When the demo was over, it was time to head back into the hot sun and check out some of the restaurants that were stationed around the Fort York grounds, serving some of their signature dishes. We began our tour at Little Sister Indonesian & Noorden Food Bar's stand, one of our favourite restaurants that's known for serving up big-flavoured dishes, that are meant to be shared. We opted to share a plate of their Satay Ayam, which are chicken satays with peanut sauce, pickles, and shrimp chips. As always, they were an overwhelmingly-wonderful flavour explosion and were a great way to start our circuit around the grounds.
With a pint of Mill Street in my boyfriend Chris' hand, and a Walter's Caesar in mine, we were ready to grab our next bite. Mamakas Taverna's stand was directly next to Little Sister's, tempting us with the smoke and smells of their roasted Ontario lamb, churning on a hot spit. There wasn't a chance we were passing that up! Their vibrant stand full of multi-coloured vegetables, beautifully displayed on wooden crates, was just as eye-catching as the lamb spit, and was most definitely the most aesthetically-pleasing restaurant stand of the day.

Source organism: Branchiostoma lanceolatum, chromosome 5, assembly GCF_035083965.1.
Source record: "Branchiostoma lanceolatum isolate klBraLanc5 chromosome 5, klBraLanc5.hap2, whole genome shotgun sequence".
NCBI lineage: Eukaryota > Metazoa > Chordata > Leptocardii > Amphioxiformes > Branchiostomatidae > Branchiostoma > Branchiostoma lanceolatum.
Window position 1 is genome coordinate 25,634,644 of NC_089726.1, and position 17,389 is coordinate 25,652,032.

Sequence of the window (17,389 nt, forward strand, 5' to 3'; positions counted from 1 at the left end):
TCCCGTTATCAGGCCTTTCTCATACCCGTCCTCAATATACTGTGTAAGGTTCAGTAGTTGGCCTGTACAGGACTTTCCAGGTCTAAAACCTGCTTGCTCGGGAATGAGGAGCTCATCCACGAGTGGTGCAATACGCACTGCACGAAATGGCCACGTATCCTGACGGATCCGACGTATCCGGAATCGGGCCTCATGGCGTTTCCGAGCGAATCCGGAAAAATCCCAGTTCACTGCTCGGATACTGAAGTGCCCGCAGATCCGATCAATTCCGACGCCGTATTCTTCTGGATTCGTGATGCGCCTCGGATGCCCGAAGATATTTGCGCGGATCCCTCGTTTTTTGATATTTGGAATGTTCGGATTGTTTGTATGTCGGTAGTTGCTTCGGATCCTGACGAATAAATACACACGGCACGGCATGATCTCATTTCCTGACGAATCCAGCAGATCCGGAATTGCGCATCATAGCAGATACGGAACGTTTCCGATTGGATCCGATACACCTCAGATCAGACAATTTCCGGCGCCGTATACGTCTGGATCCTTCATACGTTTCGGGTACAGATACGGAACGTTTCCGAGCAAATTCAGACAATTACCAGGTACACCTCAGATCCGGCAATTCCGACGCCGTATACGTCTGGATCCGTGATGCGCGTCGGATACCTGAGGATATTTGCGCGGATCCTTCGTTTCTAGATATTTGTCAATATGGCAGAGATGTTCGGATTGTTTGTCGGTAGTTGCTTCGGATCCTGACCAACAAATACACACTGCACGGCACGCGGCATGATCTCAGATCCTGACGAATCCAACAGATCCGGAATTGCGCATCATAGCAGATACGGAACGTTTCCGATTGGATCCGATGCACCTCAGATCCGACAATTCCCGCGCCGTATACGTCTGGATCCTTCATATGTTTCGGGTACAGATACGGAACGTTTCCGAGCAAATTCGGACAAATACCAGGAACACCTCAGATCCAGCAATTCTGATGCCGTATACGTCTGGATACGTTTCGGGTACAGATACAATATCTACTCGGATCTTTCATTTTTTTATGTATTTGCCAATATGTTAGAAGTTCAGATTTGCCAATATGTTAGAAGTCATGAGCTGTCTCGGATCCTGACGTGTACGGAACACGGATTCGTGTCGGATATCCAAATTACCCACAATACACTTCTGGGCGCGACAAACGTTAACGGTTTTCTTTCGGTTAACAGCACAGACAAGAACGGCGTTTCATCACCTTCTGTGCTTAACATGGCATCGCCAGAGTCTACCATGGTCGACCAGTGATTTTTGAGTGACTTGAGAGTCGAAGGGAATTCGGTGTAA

Though the lamb served with bulgar salad and Tzatziki was an absolute must, we also couldn't resist getting an order of their Baklava Soft Serve, garnished with a Baklava crumble and Ontario strawberries. Though we felt slightly guilty over the fact that we were ordering two dishes from the same restaurant, when we should probably be expanding our choices over the breadth of restaurants that were featured at the festival, we had zero regrets! The succulent lamb was incredible, though quite difficult to eat with plastic cutlery, but that didn't stop us from demolishing our plate. The Baklava soft serve was one of our favourite tastes of the day, partly due to the insane humidity we were faced with at the festival, but largely because it was just so damn delicious.